Jeff Masters Weather Blog

Disturbance 91L drenches the Windward Islands » Yale Climate Connections

A tropical wave designated Invest 91L was passing through the Windward Islands on Wednesday, headed west at 15 mph. This system has the potential to develop into a named storm that could threaten the southern Caribbean and Central America.

Overnight, 91L brought sustained winds of 36 mph, gusting to 48 mph, to Barbados; a wind gust of 47 mph was reported on Grenada at 11 a.m. EDT Wednesday.  Satellite imagery and Barbados radar on Wednesday afternoon showed heavy thunderstorms affecting much of the Windward Islands and adjacent coast of South America. Significant flash flooding was reported in Trinidad and Tobago, where over two inches of rain fell in less than 30 minutes.

91L had a modest-sized area of poorly organized heavy thunderstorms, and a Wednesday morning mission by an Air Force hurricane hunter aircraft showed an elongated area of light winds underneath 91L’s heavy thunderstorms, but no well-defined circulation center. The aircraft measured surface winds of 40 mph, indicating that 91L would already be a tropical storm if it had managed to close off a well-defined surface circulation center.

A ridge of high pressure to the north of 91L will keep it moving on a westward trajectory through early next week. On Wednesday and Thursday, 91L will be moving through the southern Caribbean, its center just scraping the northern coast of South America; interaction with the landmass of the continent likely will interfere with development. Conditions for development will otherwise be favorable, with warm waters near 29.5 degrees Celsius (85°F), light to moderate wind shear of 5-15 knots, and a moist atmosphere (a mid-level relative humidity of 70%). The main threat posed by 91L through Friday will be heavy rains along the coast of South America and the adjacent ABC islands. These rains should be similar in magnitude to what the disturbance that became Hurricane Ian brought last month, about 2 – 6 inches, with the potential for flash flooding. Jamaica and southern Haiti may see rains of 1 – 3 inches of rain from 91L on Thursday and Friday.

91L continues to have strong model support for development, with those odds highest on Friday, once 91L pulls away from the coast of South America and enters the southwestern Caribbean. There is no reason to believe the disturbance will turn more to the north and threaten the northern Caribbean islands or the United States.

Figure 1. Track forecasts out to 10 days for 91L from the 12Z Wednesday, October 5, run of the GFS ensemble model. Individual forecasts of the 31 ensemble members are the lines color-coded by the wind speed in knots they predict for 91L; red colors correspond to a category 1 hurricane. The time in hours from the model initialization time are in grey text. The more southerly ensemble members were for a weaker storm; a more northerly track was indicated for a stronger storm. (Image credit:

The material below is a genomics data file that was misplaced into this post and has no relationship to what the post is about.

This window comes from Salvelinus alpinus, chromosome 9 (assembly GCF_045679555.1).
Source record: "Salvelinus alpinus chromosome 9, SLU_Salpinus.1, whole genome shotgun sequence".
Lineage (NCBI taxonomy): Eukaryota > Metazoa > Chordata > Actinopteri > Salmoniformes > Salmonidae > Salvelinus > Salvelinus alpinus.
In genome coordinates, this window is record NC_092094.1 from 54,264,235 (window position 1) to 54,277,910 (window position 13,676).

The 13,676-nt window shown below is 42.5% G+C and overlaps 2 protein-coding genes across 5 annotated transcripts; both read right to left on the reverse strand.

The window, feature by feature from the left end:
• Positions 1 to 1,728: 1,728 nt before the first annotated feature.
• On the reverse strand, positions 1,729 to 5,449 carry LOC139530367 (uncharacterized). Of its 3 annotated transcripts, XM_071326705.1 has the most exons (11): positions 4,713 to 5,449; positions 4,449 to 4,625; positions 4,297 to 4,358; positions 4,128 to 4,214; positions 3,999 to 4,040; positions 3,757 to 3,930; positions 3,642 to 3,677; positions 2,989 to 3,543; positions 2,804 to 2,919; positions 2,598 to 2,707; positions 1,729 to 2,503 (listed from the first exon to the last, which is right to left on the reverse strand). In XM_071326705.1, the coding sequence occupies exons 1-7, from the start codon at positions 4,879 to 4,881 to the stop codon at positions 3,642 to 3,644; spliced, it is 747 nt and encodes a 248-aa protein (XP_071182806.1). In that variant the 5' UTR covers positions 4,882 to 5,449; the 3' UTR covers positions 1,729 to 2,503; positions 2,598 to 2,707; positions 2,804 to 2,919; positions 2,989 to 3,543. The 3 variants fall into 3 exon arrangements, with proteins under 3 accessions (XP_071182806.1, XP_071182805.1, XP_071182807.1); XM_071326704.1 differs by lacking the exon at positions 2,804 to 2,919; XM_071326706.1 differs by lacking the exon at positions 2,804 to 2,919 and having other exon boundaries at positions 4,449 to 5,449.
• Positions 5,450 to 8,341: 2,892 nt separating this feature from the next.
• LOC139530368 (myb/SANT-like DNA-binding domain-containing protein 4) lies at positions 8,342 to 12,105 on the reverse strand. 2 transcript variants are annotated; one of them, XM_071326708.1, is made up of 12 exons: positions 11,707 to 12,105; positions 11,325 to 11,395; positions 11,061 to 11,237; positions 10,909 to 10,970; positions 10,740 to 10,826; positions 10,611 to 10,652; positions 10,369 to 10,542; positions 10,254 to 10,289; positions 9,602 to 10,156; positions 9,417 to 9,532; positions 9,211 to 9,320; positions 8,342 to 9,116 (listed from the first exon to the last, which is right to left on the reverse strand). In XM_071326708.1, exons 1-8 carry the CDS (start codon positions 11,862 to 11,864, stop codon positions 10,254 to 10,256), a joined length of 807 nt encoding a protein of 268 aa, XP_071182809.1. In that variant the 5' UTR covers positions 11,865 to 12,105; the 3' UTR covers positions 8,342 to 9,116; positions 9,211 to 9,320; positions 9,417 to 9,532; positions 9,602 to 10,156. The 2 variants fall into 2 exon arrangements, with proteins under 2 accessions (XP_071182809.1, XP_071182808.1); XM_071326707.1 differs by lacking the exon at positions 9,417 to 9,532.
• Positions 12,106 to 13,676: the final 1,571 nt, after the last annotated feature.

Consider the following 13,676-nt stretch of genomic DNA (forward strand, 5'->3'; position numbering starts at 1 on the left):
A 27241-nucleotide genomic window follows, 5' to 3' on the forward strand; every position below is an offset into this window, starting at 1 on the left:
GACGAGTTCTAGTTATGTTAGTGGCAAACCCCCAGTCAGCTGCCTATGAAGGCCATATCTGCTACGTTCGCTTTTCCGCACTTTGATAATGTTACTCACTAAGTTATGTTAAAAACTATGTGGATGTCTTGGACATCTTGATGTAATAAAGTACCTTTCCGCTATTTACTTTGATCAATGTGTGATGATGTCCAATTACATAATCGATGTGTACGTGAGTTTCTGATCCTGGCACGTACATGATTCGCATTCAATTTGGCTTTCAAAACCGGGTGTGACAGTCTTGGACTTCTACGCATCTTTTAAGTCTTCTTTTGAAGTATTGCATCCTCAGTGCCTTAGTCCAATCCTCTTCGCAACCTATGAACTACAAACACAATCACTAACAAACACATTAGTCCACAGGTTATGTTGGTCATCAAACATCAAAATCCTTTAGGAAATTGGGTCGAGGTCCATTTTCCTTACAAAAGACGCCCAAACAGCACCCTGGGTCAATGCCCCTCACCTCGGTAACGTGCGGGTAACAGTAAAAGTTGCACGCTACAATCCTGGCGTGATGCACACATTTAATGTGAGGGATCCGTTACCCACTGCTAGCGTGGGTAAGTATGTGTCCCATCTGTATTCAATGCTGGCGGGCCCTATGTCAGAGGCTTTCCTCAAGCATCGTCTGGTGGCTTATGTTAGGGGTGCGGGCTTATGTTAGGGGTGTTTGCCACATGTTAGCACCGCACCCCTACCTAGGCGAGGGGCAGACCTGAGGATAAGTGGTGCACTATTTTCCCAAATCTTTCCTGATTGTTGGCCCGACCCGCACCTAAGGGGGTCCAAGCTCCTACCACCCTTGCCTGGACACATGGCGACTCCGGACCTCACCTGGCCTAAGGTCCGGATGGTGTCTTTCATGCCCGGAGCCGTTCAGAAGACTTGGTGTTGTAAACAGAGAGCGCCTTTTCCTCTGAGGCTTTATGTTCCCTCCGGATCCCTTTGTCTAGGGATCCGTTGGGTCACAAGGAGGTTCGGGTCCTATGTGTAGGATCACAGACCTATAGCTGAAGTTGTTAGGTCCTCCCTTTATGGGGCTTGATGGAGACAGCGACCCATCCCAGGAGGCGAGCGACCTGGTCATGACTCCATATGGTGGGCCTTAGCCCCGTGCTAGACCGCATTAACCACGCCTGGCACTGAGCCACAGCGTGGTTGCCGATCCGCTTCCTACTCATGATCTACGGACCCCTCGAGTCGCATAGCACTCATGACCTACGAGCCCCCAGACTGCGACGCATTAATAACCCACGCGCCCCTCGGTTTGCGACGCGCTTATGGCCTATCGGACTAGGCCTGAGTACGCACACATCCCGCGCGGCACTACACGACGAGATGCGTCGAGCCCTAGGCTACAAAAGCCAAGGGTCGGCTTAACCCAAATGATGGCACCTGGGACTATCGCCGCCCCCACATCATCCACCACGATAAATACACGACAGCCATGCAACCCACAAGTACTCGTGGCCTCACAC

Models have come into much better agreement on the forward speed of 91L, with a landfall in Nicaragua on Sunday the most likely prospect – though a more west-northwesterly track and a landfall in Honduras or the southern Yucatan Peninsula on Monday is also a possibility. Assuming no substantial development occurs until Friday, 91L will have just a limited amount of time for intensification before making landfall. Nevertheless, the western Caribbean this weekend is expected to have highly favorable conditions for 91L to spin up into a hurricane, and a number of models show 91L becoming a hurricane in the western Caribbean on Sunday, especially for the more northerly tracks that would give 91L more time over water (see Figure 1).

Even in 91L does not intensify into a hurricane, the disturbance likely will bring dangerous heavy rains of 4 – 8 inches to portions of Central America this weekend, with Nicaragua and Honduras highest risk.

In its 8 a.m. EDT Wednesday Tropical Weather Outlook, the National Hurricane Center gave 91L 2-day and 5-day odds of development of 60% and 80%, respectively. The next name on the Atlantic list of storms is Julia.

Figure 2. The center of circulation of Tropical Depression 12 (left) was decoupled from its showers and thunderstorms (convection, at right), as seen in this visible satellite image from 1505Z (11:05 a.m. EDT) Wednesday, October 5, 2022. (Image credit:

Newly-formed Tropical Depression 12 already on its last legs

Born on Tuesday, Tropical Depression 12 may be gone by Thursday. As of 11 a.m. EDT Wednesday, TD 12 consisted of little more than a low-level circulation in the eastern tropical Atlantic, with top sustained winds of 35 mph, and a batch of showers and thunderstorms (convection) well to its east, almost halfway to the Cabo Verde Islands.

As predicted, strong wind shear of 20-30 knots was hammering TD 12 on Wednesday. The shear will rise to more THAN 30 knots on Thursday, so it’s highly likely that that TD 12 will meet its demise and become a remnant low, probably on Thursday. Earlier model suggestions that TD 12 could have a second window for development in the central Atlantic a few days from now have receded.

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